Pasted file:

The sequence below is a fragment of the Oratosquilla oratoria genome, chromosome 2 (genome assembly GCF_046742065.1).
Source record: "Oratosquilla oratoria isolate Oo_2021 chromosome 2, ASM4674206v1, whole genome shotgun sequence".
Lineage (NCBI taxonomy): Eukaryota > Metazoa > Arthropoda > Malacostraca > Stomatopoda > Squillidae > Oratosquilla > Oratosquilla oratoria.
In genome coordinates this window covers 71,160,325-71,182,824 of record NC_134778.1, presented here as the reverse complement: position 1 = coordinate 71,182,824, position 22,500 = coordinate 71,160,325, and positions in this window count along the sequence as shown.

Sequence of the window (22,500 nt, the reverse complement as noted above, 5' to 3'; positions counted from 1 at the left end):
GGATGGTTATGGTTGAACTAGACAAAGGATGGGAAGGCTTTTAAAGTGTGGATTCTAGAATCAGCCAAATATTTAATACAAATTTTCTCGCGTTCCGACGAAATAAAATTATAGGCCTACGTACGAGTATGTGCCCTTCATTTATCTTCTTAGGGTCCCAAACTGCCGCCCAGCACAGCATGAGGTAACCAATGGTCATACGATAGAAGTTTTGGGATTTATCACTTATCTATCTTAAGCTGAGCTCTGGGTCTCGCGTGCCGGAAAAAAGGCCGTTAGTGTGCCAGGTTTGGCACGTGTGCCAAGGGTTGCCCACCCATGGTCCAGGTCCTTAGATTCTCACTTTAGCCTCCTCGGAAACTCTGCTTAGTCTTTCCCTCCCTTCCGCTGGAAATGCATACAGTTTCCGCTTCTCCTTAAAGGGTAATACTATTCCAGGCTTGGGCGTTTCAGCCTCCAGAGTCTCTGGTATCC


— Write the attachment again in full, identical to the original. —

The sequence below is a fragment of the Oratosquilla oratoria genome, chromosome 2 (genome assembly GCF_046742065.1).
Source record: "Oratosquilla oratoria isolate Oo_2021 chromosome 2, ASM4674206v1, whole genome shotgun sequence".
Lineage (NCBI taxonomy): Eukaryota > Metazoa > Arthropoda > Malacostraca > Stomatopoda > Squillidae > Oratosquilla > Oratosquilla oratoria.
In genome coordinates this window covers 71,160,325-71,182,824 of record NC_134778.1, presented here as the reverse complement: position 1 = coordinate 71,182,824, position 22,500 = coordinate 71,160,325, and positions in this window count along the sequence as shown.

Sequence of the window (22,500 nt, the reverse complement as noted above, 5' to 3'; positions counted from 1 at the left end):
GGATGGTTATGGTTGAACTAGACAAAGGATGGGAAGGCTTTTAAAGTGTGGATTCTAGAATCAGCCAAATATTTAATACAAATTTTCTCGCGTTCCGACGAAATAAAATTATAGGCCTACGTACGAGTATGTGCCCTTCATTTATCTTCTTAGGGTCCCAAACTGCCGCCCAGCACAGCATGAGGTAACCAATGGTCATACGATAGAAGTTTTGGGATTTATCACTTATCTATCTTAAGCTGAGCTCTGGGTCTCGCGTGCCGGAAAAAAGGCCGTTAGTGTGCCAGGTTTGGCACGTGTGCCAAGGGTTGCCCACCCATGGTCCAGGTCCTTAGATTCTCACTTTAGCCTCCTCGGAAACTCTGCTTAGTCTTTCCCTCCCTTCCGCTGGAAATGCATACAGTTTCCGCTTCTCCTTAAAGGGTAATACTATTCCAGGCTTGGGCGTTTCAGCCTCCAGAGTCTCTGGTATCC